Saturday & Sunday Tours
Saturday, February 20 2021
The War Heads Inland: Camden, Hanging Rock and Waxhaws with Rick Wise
Following the capture of Charleston in May 1780, the British army under Charles, Lord Cornwallis set out to conquer South Carolina. Over the course of the next three months, British and Patriots clashed in this pivotal phase of the American Revolution. At Waxhaws in May, Lt. Col. Banastre Tarleton and his famed British Legion soundly defeated a Patriot force under Col. Abraham Buford. Undeterred by this defeat, Patriot militia remained in the field to oppose the British. In two engagements at Hanging Rock, Brig. Gen. Thomas Sumter and Maj. William Richardson Davie managed to defeat the British garrison. At Camden on August 16, Cornwallis routed Maj. Gen. Horatio Gates’ Continental army, clearing the way for an invasion of North Carolina.
Join historian Rick Wise for an exploration of these three critical battlefields. Walk this hallowed ground and learn about the actions of individuals who fought in these battles that helped shape the War of Independence in South Carolina.
Twin Victories in the Cause for Independence: The Battles of Musgrove’s Mill and Blackstocks with John Allison
On August 19, 1780 a combined group of around 200 South Carolina, Georgia, and Overmountain Man militia defeated a British detachment of around 500 Provincials and Tory militia. This surprising Patriot victory came just three days after the disastrous Patriot defeat at Camden and one day after another Patriot defeat at Fishing Creek. However, news of the victory at Musgrove Mill would give a much needed boost to the plummeting moral of the Backcountry Patriots. Captain Samuel Hammond wrote after the war about just how important this victory was to the people of the Backcountry: “The result of this little affair was a clear speck in the horizon, which would have been otherwise very much overcast…it…did much good in the general depression of that period. Our numbers continued to increase from that time, and all seemed to have more confidence in themselves.” A little over two months later, on November 20, 1780 General Thomas Sumter and his army of South Carolina and Georgia militia handed Lieutenant Colonel Banastre Tarleton his first defeat during the war. Sumter and his men were able to defeat Tarleton’s better trained soldiers of the 63rd Regiment and British Legion Dragoons by using the defensive advantages of the buildings and fences along the steep ridge line and hills of the farm of William Blackstock on the banks of the Tyger River.
Join historian John Allison for an exploration of Musgrove’s Mill and Blackstocks. Hear tales of courage from soldiers and civilians on both sides and learn about the critical and lasting impact these engagements had on the out of the American Revolution in South Carolina.
The Swamp Fox and the Reconquest of South Carolina: The Battles of Fort Watson, Fort Motte and Eutaw Springs with Doug Bostick and Dan Davis
More than two centuries removed, the name “Swamp Fox” still reverberates through the Low Country of South Carolina. As the light of liberty dimmed with Patriot defeats at Charleston, the Waxhaws and Camden, Francis Marion and his militia remained steadfast in the cause for independence. Even in the face of these disasters, Marion and his militia continued the fight, striking and harassing his British and Loyalist foes. After the Battle of Guilford Courthouse, in cooperation with Maj. Gen. Nathanael Greene and Lt. Col. Henry “Light Horse Harry” Lee, Marion set out to drive the British once and for all from his native home.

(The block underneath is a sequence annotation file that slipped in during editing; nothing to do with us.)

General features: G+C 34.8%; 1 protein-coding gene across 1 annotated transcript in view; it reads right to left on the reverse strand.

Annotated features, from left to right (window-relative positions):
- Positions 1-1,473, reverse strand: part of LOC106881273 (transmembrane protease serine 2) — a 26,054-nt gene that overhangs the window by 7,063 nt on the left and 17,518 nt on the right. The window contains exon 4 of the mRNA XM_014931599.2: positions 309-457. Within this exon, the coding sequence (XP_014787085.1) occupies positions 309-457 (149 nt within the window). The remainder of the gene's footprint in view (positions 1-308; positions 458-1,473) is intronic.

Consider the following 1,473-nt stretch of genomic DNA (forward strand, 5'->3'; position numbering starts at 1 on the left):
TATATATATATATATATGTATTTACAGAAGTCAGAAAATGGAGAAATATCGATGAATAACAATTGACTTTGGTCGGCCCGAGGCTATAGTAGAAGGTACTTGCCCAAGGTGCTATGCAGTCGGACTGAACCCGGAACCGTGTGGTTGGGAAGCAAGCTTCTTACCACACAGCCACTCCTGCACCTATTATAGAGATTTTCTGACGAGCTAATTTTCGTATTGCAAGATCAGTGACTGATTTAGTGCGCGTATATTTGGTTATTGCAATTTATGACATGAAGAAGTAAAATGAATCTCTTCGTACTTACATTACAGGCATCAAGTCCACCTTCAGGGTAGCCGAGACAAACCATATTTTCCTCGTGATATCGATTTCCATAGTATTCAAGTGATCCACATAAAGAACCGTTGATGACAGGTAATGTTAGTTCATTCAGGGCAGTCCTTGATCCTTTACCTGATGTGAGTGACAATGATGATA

Join the Executive Director and CEO of the South Carolina Battleground Preservation Trust Doug Bostick and the Trust’s Education Manager Dan Davis as we retrace the footsteps of Marion through some of the final battles in South Carolina that turned him into an American legend.
Sunday, February 21, 2021
“The Behavior of His Majesty’s Troops…Did Honor to Themselves and to their Country”: The Battle of Camden with Rick Wise
In the aftermath of the capture of Charleston, British commander Charles, Lord Cornwallis sought to establish outposts throughout South Carolina to pacify the state. Hoping to recapture American fortunes, Maj. Gen. Horatio Gates rode south to engage the British. Gates decided to strike the British garrison established at Camden. On August 16, Cornwallis engaged Gates several miles north of the outpost. In the ensuing battle, Cornwallis routed the Continental army from the field and Gates controversially abandoned his command when the militia fled. The victory cleared South Carolina of any organized Continental resistance and opened the way for Cornwallis to invade North Carolina. Gates’ defeat, however, brought two new Continental commanders to the Southern Department, Nathanael Green and Daniel Morgan. In the months to come both men played a pivotal role in shaping the outcome of the American Revolution in the South.
Join historian Rick Wise for an exploration of Camden. Walk ground saved by the you, members of the American Battlefield Trust, to learn about the actions of individuals on both sides and how their actions influenced the war on the road to independence.
Civil War Columbia
The Seat of Secession: Civil War Columbia
From the dissolution of the Union in December 1860 to Maj. Gen. William T. Sherman’s occupation in February 1865, Columbia played a key part in South Carolina’s Civil War story. Columbia’s Palmetto Armory supported the Confederate war effort through the production of artillery, ammunition, and firearms. The city also housed a prisoner of war camp. The city’s role in secession made it a target for Sherman during his march through the Carolinas and its subsequent burning remains a topic of controversy to this day.
Join us to explore the fascinating tragic history of Columbia in the Civil War.